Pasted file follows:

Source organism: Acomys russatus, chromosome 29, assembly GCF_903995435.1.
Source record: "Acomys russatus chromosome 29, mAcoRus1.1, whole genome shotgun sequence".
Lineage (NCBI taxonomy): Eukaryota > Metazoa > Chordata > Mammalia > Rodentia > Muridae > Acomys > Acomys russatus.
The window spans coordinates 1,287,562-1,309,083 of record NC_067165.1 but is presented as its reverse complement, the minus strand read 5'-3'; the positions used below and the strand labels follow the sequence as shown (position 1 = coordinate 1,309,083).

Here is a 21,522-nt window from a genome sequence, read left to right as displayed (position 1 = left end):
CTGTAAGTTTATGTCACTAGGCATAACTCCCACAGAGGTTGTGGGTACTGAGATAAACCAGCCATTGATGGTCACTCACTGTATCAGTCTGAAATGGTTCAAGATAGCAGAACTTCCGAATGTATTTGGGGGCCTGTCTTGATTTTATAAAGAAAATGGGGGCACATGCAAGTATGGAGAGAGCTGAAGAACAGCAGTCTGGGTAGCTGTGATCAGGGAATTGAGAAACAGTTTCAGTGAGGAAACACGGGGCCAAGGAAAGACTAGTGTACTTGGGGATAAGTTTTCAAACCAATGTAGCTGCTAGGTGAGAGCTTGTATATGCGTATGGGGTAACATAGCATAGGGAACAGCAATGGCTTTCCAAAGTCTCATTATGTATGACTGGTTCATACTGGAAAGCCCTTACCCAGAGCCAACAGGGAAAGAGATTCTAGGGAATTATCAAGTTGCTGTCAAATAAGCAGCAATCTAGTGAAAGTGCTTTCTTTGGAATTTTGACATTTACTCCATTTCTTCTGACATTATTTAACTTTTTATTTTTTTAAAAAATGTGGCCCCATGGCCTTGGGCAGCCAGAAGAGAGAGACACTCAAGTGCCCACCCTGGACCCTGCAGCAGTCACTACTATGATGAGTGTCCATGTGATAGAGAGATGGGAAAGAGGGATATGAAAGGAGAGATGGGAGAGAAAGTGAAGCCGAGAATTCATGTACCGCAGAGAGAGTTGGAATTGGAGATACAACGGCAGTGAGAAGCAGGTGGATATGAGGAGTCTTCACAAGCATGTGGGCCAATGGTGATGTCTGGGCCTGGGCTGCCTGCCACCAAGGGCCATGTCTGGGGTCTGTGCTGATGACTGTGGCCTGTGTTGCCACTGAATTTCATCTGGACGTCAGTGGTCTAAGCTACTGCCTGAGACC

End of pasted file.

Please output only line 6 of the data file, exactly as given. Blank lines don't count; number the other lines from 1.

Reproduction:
CTGTAAGTTTATGTCACTAGGCATAACTCCCACAGAGGTTGTGGGTACTGAGATAAACCAGCCATTGATGGTCACTCACTGTATCAGTCTGAAATGGTTCAAGATAGCAGAACTTCCGAATGTATTTGGGGGCCTGTCTTGATTTTATAAAGAAAATGGGGGCACATGCAAGTATGGAGAGAGCTGAAGAACAGCAGTCTGGGTAGCTGTGATCAGGGAATTGAGAAACAGTTTCAGTGAGGAAACACGGGGCCAAGGAAAGACTAGTGTACTTGGGGATAAGTTTTCAAACCAATGTAGCTGCTAGGTGAGAGCTTGTATATGCGTATGGGGTAACATAGCATAGGGAACAGCAATGGCTTTCCAAAGTCTCATTATGTATGACTGGTTCATACTGGAAAGCCCTTACCCAGAGCCAACAGGGAAAGAGATTCTAGGGAATTATCAAGTTGCTGTCAAATAAGCAGCAATCTAGTGAAAGTGCTTTCTTTGGAATTTTGACATTTACTCCATTTCTTCTGACATTATTTAACTTTTTATTTTTTTAAAAAATGTGGCCCCATGGCCTTGGGCAGCCAGAAGAGAGAGACACTCAAGTGCCCACCCTGGACCCTGCAGCAGTCACTACTATGATGAGTGTCCATGTGATAGAGAGATGGGAAAGAGGGATATGAAAGGAGAGATGGGAGAGAAAGTGAAGCCGAGAATTCATGTACCGCAGAGAGAGTTGGAATTGGAGATACAACGGCAGTGAGAAGCAGGTGGATATGAGGAGTCTTCACAAGCATGTGGGCCAATGGTGATGTCTGGGCCTGGGCTGCCTGCCACCAAGGGCCATGTCTGGGGTCTGTGCTGATGACTGTGGCCTGTGTTGCCACTGAATTTCATCTGGACGTCAGTGGTCTAAGCTACTGCCTGAGACC